19. 19. Responding to Crisis: Assessing Situational Crisis Communication of the Costa Concordia Crisis Corporate Communication 2nd semester exam 2012 Master of Arts in Corporate Communication Student:  Tine  Grarup  -­‐  286495     Page  15  of  65   the port82 , and more seriously, in 2010 Costa Europa crashed during docking killing three crew members and injuring four passengers83 . Incidents like these and Costs’ handling hereof will have great influence on the attribution of responsibility in the recent Concordia crisis. Nevertheless Costa’s positioning as the number one cruise company in Europe84 with 98% satisfied passengers85 , provides the company with a positive prior relational reputation, and will of course benefit the company during the crisis and in the attempt to restore reputational assets86 .                                                                                                                           82 Paloti (2009); Derbyshire (2012) 83 SilverStein (2010); Bryant (2010) 84 Section 3.1 85 Section 3.1 86 Coombs & Holladay (2006) p. 123-124; Section 2.2
  20. 20. Responding to Crisis: Assessing Situational Crisis Communication of the Costa Concordia Crisis Corporate Communication 2nd semester exam 2012 Master of Arts in Corporate Communication Student:  Tine  Grarup  -­‐  286495     Page  16  of  65   4. Empirical Analysis Based on the crisis situation accounted for above the Concordia crisis is placed in the preventable cluster with an existing crisis history and favorable prior reputations. Thus the situation suggests strong attributions of crisis responsibility and possesses a severe reputational threat87 . In such instances the SCCT recommends the accommodative response strategy of rebuild, as compensation or full apology would work to improve corporate reputation88 . The following section will examine and discuss the crisis responses used by Costa to see if they are in agreement with the SCCT recommendations and attempt to determine the overall success of the post-crisis management. 4.1 Costa Cruise’s Crisis Responses After the Costa Concordia wreck on January 13th Costa has engaged in different responses in order to keep stakeholders informed and hopefully retain reputational assets. Figure 7: Crisis Response Timeline (own adaption)89                                                                                                                           87 Section 2.3.1; Section 3.3.1; Appendix 3 88 Section 2.3.2 89 Appendix 6, 7 & 8; Costa Concordia – Update; Costa Cruises on Twitter; Costa Cruises on Facebook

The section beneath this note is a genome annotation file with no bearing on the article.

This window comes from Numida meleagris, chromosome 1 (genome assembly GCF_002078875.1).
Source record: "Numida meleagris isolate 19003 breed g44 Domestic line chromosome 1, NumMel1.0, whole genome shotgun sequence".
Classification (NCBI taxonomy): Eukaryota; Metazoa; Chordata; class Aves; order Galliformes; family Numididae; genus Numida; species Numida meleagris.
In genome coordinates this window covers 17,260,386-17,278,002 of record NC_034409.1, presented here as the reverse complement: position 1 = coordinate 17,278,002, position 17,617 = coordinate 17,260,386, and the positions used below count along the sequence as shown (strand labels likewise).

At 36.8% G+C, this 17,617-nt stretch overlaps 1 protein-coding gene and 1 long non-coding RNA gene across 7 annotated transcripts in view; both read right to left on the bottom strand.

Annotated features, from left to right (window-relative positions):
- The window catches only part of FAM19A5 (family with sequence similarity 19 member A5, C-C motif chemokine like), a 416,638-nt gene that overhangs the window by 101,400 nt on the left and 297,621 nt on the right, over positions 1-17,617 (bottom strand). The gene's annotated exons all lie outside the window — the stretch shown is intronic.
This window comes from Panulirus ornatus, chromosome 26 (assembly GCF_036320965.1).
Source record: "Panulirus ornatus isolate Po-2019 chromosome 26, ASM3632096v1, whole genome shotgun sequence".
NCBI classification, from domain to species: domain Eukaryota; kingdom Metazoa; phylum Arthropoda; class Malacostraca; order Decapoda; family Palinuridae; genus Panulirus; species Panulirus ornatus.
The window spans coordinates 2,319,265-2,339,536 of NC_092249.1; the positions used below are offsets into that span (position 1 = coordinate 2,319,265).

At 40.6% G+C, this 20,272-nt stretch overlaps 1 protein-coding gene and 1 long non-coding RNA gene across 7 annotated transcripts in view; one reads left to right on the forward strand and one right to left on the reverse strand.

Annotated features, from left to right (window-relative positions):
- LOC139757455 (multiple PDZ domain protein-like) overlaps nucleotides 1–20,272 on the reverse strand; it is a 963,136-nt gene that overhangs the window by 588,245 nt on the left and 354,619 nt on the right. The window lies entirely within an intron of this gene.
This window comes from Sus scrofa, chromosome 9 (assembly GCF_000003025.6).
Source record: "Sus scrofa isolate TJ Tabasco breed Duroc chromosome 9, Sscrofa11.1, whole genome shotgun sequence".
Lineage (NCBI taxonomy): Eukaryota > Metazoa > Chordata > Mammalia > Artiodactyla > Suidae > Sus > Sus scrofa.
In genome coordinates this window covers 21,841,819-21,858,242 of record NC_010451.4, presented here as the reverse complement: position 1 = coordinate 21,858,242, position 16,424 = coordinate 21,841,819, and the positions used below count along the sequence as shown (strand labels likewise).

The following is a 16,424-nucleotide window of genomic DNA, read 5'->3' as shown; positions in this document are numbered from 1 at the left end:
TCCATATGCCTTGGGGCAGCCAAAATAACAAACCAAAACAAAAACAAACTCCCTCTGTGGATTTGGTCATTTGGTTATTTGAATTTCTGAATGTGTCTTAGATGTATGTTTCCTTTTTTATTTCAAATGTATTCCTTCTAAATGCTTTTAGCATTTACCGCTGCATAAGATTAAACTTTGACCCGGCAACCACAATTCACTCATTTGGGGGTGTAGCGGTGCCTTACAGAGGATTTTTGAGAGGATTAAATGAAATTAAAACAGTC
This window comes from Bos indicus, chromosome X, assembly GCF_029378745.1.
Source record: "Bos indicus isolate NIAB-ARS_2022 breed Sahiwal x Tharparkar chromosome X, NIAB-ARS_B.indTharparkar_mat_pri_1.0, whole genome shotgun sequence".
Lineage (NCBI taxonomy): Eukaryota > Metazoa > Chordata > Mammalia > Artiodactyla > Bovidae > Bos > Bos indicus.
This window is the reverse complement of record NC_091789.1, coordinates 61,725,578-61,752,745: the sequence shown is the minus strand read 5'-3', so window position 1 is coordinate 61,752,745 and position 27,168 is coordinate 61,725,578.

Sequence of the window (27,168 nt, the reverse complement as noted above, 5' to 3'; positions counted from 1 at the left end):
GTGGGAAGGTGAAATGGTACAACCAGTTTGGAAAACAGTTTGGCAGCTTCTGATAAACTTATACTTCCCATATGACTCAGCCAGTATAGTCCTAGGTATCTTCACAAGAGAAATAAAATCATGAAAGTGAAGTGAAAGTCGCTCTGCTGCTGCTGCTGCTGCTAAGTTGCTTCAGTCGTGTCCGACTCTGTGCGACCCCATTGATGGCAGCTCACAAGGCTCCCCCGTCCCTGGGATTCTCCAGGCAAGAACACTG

21. 21. Responding to Crisis: Assessing Situational Crisis Communication of the Costa Concordia Crisis Corporate Communication 2nd semester exam 2012 Master of Arts in Corporate Communication Student:  Tine  Grarup  -­‐  286495     Page  17  of  65   From a corporate perspective several statements were made public on the corporate websites, and some also published as press releases90 . From a more consumer perspective Costa also used the power of social media, including Twitter, Facebook and YouTube, to communicate updates and company statements. These responses are illustrated and discussed in appendix 6, 7 and 8. The above figure 7 illustrates the timeline of the different crisis responses. Figure 8: Extract from first statement from Costa Cruises91 Figure 9: Tweet from Costa Cruises’ Twitter account92 The first response was a confirmation of the evacuation of Concordia, published around 4 hours after the wreck as a corporate statement on the website and on twitter as seen in the above two figures93 . Shortly after expressions of condolences and concern was stated on the website and on Facebook as seen in the below figure 10 and 1194 . With consumers as salient stakeholders, it is argued to be valuable to include social media in the first responses. Figure 10: Extract from second statement from Costa Cruises95                                                                                                                           90 Press 91 Costa Concordia - Update; Appendix 6 92 Costa Concordia on Twitter; Appendix 7 93 Appendix 6 & 7; Costa Cruises on Twitter; Costa Concordia - Update 94 Costa Concordia - Update; Appendix 6 & 8; Costa Cruises on Facebook 95 Costa Concordia - Update; Appendix 6